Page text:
Meeting Topic: Russ Berger: Acoustics for Studios
Moderator Name: Kenny Bergle, Sweetwater and Central Indiana AES
Speaker Name: Russ Berger, Russ Berger Design Group
Meeting Location: Sweetwater Sound, Fort Wayne, IN USA
The Indiana Chapter of the AES gathered in the auditorium at Sweetwater sound in Fort Wayne Indiana the evening of September 19th where we enjoyed a talk on studio acoustics presented by Russ Berger, principal of the Russ Berger Design Group. A contingent of Audio students from St Francis College swelled our ranks to 47 attendees. Mr. Berger presented some wonderful looking examples of his work and taught some of the principles of design.
He explained that any performance space must have sufficient volume to allow the expected instruments to "bloom" or allow the audio to develop fully within the performance space. He also strongly suggested that bass traps should be placed opposite the location of the bass source; if the subs are on the front floor then the trap should be toward the back ceiling. "Garage" Studios should be totally independent of the adjacent house and must include amenities such as restroom facilities. This keeps peace within the family relationship. Studios must reflect the budget of the individual sponsoring the space, it can and will result in acoustical compromises. Each compromise must be made known to the owner and agreed upon prior to construction. If agreement cannot be made then the designer must know when to walk away. Avoid side wall diffusion as it will smear the arriving front signal. The control room rear wall needs to be placed with respect to the operator so that reflections from that wall will be around 15 to 20ms behind the signal from the front loudspeakers. This allows the operator to resolve between the direct signal and the reflection. The control room MUST not affect the acoustical signal, if it does that coloration will not follow into another listening environment thus compromising the sound and erasing the effort made to create it. The smaller the room the more pronounced the mid band resonances will be. When designing a floating floor pick a resonant frequency for that floor which is below the frequency of interest, if not it may amplify rather than eliminate the interference. And finally "Nothing looks so much like a new phenomenon as a mistake!"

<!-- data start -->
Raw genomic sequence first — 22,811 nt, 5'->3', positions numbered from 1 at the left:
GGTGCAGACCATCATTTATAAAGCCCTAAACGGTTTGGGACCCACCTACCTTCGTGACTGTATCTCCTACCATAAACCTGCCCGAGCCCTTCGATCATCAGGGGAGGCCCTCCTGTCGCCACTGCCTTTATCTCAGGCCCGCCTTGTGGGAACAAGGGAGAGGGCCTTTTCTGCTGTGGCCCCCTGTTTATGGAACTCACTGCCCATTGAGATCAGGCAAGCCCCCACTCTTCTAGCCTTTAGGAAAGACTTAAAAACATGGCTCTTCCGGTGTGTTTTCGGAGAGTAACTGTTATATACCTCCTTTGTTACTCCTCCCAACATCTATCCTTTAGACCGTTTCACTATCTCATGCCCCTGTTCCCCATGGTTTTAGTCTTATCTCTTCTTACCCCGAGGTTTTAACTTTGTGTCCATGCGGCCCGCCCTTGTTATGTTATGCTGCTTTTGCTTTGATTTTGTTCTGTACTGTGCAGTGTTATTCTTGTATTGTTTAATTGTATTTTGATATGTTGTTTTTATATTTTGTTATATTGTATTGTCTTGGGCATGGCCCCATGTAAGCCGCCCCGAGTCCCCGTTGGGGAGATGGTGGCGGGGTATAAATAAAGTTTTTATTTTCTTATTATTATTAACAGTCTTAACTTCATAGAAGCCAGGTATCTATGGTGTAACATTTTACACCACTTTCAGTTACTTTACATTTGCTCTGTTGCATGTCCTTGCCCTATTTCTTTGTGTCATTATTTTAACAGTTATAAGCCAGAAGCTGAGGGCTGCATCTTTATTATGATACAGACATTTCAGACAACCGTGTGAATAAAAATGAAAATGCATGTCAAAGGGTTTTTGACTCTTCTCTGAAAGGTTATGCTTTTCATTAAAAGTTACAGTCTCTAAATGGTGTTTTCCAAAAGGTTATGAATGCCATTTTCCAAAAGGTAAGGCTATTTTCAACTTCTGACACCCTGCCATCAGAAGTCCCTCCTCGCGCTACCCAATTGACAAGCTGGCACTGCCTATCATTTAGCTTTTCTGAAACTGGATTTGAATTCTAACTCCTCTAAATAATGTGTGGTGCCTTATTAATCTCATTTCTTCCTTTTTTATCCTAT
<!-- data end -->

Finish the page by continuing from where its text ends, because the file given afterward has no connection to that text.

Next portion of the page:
Mr. Berger also recommended two books "Sound Reproduction: The Acoustics and Psychoacoustics of Loudspeakers and Rooms" by Floyd Toole and "Music, Physics and Engineering" by Harry F. Olson.
In conclusion a question was asked concerning what metrics were used when he evaluated a completed space. First of all back ground noise, a space should not be quieter than an NC25 as any quieter will allow noises within the space to become a distraction. Second, does the room sound natural when speaking in it and the last criteria mentioned was air velocity and turbulence. Temperature layers or stratification can cause significant acoustical path changes as the sound changes velocity while passing through different temperature layers.
It is with deep appreciation we thank Mr. Berger for taking time from his schedule to share some of what he has learned. All present took some new knowledge with them whether student or crusty member.
Written By: Fallon Stillman, Phil Hodson, and Kenny Bergle